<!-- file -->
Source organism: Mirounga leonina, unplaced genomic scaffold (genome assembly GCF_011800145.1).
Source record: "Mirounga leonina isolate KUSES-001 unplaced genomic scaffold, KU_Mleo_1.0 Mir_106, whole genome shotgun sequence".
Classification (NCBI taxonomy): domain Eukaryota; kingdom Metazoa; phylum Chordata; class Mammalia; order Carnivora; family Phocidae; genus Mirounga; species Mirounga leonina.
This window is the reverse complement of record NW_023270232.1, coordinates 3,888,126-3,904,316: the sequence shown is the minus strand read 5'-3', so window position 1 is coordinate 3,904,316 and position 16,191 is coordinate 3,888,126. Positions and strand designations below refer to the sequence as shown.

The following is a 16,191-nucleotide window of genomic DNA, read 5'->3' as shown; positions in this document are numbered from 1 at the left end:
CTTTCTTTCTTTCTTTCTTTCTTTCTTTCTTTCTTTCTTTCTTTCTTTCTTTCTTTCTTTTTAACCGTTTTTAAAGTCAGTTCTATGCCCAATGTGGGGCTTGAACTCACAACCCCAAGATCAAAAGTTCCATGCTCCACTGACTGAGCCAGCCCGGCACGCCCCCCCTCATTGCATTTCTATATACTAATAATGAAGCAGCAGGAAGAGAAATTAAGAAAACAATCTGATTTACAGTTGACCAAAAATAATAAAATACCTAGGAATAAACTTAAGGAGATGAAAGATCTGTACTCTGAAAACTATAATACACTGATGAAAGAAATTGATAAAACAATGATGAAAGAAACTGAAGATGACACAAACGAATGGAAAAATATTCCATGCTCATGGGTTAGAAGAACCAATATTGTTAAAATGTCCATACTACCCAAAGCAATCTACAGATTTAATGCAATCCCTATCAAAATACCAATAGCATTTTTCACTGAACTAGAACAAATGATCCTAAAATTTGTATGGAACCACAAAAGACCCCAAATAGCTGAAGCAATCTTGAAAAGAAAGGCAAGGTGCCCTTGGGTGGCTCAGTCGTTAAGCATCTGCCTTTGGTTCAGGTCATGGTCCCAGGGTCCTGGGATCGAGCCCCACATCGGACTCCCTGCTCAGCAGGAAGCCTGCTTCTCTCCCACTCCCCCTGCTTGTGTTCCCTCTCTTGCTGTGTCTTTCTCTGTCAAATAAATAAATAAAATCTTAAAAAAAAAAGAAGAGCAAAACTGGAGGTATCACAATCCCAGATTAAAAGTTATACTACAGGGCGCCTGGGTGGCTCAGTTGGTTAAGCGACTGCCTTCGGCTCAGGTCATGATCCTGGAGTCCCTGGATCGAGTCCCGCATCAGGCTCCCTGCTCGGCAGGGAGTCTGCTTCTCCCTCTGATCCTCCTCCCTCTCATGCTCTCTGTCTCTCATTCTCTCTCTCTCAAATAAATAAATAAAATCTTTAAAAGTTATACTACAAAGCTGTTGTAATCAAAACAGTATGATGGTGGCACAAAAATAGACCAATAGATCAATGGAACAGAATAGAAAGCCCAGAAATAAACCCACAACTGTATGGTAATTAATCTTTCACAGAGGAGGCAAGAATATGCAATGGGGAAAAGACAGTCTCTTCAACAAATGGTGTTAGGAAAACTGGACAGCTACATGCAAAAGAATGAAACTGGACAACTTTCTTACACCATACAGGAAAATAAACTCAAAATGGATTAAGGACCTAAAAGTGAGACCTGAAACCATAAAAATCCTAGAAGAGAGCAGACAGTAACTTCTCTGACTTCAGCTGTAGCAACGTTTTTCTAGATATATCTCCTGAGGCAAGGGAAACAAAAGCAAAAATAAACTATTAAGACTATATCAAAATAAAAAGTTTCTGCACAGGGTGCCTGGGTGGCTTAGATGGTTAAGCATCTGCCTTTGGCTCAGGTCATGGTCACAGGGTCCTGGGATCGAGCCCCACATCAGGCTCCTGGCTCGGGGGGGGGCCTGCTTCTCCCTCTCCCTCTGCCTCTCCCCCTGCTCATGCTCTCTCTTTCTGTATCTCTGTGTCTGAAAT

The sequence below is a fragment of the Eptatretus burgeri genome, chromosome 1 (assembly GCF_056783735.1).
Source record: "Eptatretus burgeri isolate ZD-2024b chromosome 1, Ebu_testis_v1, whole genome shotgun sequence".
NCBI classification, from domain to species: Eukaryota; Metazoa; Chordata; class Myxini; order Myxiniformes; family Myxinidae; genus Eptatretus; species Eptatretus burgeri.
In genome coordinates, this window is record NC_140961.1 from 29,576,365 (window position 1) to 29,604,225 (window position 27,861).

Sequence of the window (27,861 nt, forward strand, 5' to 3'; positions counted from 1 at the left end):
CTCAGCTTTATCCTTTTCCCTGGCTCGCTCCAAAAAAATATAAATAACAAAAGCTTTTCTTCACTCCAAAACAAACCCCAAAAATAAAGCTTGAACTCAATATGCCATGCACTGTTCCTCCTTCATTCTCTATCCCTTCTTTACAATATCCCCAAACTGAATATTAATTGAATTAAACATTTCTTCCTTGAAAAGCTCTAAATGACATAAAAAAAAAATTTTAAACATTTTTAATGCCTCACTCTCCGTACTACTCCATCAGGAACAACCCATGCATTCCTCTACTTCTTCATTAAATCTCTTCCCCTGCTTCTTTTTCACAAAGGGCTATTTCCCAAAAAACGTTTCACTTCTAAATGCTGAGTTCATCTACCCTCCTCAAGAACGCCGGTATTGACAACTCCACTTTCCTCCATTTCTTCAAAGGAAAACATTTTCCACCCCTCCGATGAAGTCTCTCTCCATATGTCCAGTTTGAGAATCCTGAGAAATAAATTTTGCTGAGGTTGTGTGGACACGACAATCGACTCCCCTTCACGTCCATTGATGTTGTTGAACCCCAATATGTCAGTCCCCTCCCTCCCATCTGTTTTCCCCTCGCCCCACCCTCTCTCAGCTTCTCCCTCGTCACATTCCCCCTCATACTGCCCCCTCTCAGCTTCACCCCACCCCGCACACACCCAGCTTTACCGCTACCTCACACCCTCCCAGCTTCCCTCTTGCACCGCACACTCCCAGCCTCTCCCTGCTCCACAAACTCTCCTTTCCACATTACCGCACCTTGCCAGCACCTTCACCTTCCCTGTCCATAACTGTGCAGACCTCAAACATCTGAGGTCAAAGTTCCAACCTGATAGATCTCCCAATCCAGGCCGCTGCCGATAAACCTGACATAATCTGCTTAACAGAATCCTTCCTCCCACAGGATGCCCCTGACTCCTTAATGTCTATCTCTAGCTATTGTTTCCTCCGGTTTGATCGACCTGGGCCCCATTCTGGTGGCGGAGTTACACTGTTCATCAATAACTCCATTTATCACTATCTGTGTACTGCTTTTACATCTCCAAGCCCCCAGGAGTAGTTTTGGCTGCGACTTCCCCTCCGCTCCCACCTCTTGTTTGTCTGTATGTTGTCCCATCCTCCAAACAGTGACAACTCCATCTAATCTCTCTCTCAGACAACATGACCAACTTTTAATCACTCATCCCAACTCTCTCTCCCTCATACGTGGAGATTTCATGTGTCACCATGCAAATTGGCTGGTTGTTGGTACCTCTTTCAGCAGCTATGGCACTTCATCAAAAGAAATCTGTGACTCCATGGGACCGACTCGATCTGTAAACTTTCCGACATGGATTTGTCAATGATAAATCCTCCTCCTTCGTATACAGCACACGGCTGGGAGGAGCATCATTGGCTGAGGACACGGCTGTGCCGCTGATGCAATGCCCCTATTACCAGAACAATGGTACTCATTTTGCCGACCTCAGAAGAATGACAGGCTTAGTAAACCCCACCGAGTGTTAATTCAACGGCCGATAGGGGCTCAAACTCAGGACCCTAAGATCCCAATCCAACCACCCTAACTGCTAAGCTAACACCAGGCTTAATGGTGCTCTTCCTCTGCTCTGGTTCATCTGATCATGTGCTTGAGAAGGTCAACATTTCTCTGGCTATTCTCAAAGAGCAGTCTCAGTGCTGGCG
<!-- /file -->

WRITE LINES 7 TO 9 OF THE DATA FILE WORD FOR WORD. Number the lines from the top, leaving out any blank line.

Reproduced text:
The sequence below is a fragment of the Eptatretus burgeri genome, chromosome 1 (assembly GCF_056783735.1).
Source record: "Eptatretus burgeri isolate ZD-2024b chromosome 1, Ebu_testis_v1, whole genome shotgun sequence".
NCBI classification, from domain to species: Eukaryota; Metazoa; Chordata; class Myxini; order Myxiniformes; family Myxinidae; genus Eptatretus; species Eptatretus burgeri.